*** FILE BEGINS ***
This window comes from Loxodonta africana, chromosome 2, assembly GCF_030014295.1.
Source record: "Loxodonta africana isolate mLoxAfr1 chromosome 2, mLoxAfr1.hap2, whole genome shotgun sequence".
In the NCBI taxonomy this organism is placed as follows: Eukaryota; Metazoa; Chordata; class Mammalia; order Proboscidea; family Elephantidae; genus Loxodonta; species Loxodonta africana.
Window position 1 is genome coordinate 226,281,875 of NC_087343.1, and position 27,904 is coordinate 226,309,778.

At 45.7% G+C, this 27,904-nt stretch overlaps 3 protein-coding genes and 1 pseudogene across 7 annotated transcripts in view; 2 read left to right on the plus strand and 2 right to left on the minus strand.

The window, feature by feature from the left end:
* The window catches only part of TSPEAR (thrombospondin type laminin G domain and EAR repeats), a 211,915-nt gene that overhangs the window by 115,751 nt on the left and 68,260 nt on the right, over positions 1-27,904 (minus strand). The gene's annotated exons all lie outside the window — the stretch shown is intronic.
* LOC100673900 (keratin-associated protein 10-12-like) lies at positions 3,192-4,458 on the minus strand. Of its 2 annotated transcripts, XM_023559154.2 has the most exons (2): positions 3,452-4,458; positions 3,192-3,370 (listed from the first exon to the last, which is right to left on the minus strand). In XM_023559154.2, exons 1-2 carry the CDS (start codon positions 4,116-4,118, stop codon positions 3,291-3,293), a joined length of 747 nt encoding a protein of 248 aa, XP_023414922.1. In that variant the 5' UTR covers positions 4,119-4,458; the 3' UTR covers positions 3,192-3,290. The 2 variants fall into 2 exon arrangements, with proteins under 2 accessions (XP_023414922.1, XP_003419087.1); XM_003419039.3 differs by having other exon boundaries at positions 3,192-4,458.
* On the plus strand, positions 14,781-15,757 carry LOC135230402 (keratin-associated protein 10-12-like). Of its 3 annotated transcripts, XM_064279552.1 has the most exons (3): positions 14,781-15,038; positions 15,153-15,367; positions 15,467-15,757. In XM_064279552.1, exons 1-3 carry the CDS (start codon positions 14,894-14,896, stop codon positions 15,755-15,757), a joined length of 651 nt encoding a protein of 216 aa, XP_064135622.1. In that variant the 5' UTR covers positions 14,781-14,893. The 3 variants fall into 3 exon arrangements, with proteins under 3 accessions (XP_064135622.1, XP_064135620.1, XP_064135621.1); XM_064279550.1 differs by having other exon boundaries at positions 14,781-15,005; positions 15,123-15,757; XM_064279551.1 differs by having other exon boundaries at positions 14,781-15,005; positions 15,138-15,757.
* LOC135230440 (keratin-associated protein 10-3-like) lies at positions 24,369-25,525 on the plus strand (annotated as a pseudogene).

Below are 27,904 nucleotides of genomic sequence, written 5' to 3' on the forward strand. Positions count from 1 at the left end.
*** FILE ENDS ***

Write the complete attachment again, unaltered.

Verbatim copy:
This window comes from Loxodonta africana, chromosome 2, assembly GCF_030014295.1.
Source record: "Loxodonta africana isolate mLoxAfr1 chromosome 2, mLoxAfr1.hap2, whole genome shotgun sequence".
In the NCBI taxonomy this organism is placed as follows: Eukaryota; Metazoa; Chordata; class Mammalia; order Proboscidea; family Elephantidae; genus Loxodonta; species Loxodonta africana.
Window position 1 is genome coordinate 226,281,875 of NC_087343.1, and position 27,904 is coordinate 226,309,778.

At 45.7% G+C, this 27,904-nt stretch overlaps 3 protein-coding genes and 1 pseudogene across 7 annotated transcripts in view; 2 read left to right on the plus strand and 2 right to left on the minus strand.

The window, feature by feature from the left end:
* The window catches only part of TSPEAR (thrombospondin type laminin G domain and EAR repeats), a 211,915-nt gene that overhangs the window by 115,751 nt on the left and 68,260 nt on the right, over positions 1-27,904 (minus strand). The gene's annotated exons all lie outside the window — the stretch shown is intronic.
* LOC100673900 (keratin-associated protein 10-12-like) lies at positions 3,192-4,458 on the minus strand. Of its 2 annotated transcripts, XM_023559154.2 has the most exons (2): positions 3,452-4,458; positions 3,192-3,370 (listed from the first exon to the last, which is right to left on the minus strand). In XM_023559154.2, exons 1-2 carry the CDS (start codon positions 4,116-4,118, stop codon positions 3,291-3,293), a joined length of 747 nt encoding a protein of 248 aa, XP_023414922.1. In that variant the 5' UTR covers positions 4,119-4,458; the 3' UTR covers positions 3,192-3,290. The 2 variants fall into 2 exon arrangements, with proteins under 2 accessions (XP_023414922.1, XP_003419087.1); XM_003419039.3 differs by having other exon boundaries at positions 3,192-4,458.
* On the plus strand, positions 14,781-15,757 carry LOC135230402 (keratin-associated protein 10-12-like). Of its 3 annotated transcripts, XM_064279552.1 has the most exons (3): positions 14,781-15,038; positions 15,153-15,367; positions 15,467-15,757. In XM_064279552.1, exons 1-3 carry the CDS (start codon positions 14,894-14,896, stop codon positions 15,755-15,757), a joined length of 651 nt encoding a protein of 216 aa, XP_064135622.1. In that variant the 5' UTR covers positions 14,781-14,893. The 3 variants fall into 3 exon arrangements, with proteins under 3 accessions (XP_064135622.1, XP_064135620.1, XP_064135621.1); XM_064279550.1 differs by having other exon boundaries at positions 14,781-15,005; positions 15,123-15,757; XM_064279551.1 differs by having other exon boundaries at positions 14,781-15,005; positions 15,138-15,757.
* LOC135230440 (keratin-associated protein 10-3-like) lies at positions 24,369-25,525 on the plus strand (annotated as a pseudogene).

Below are 27,904 nucleotides of genomic sequence, written 5' to 3' on the forward strand. Positions count from 1 at the left end.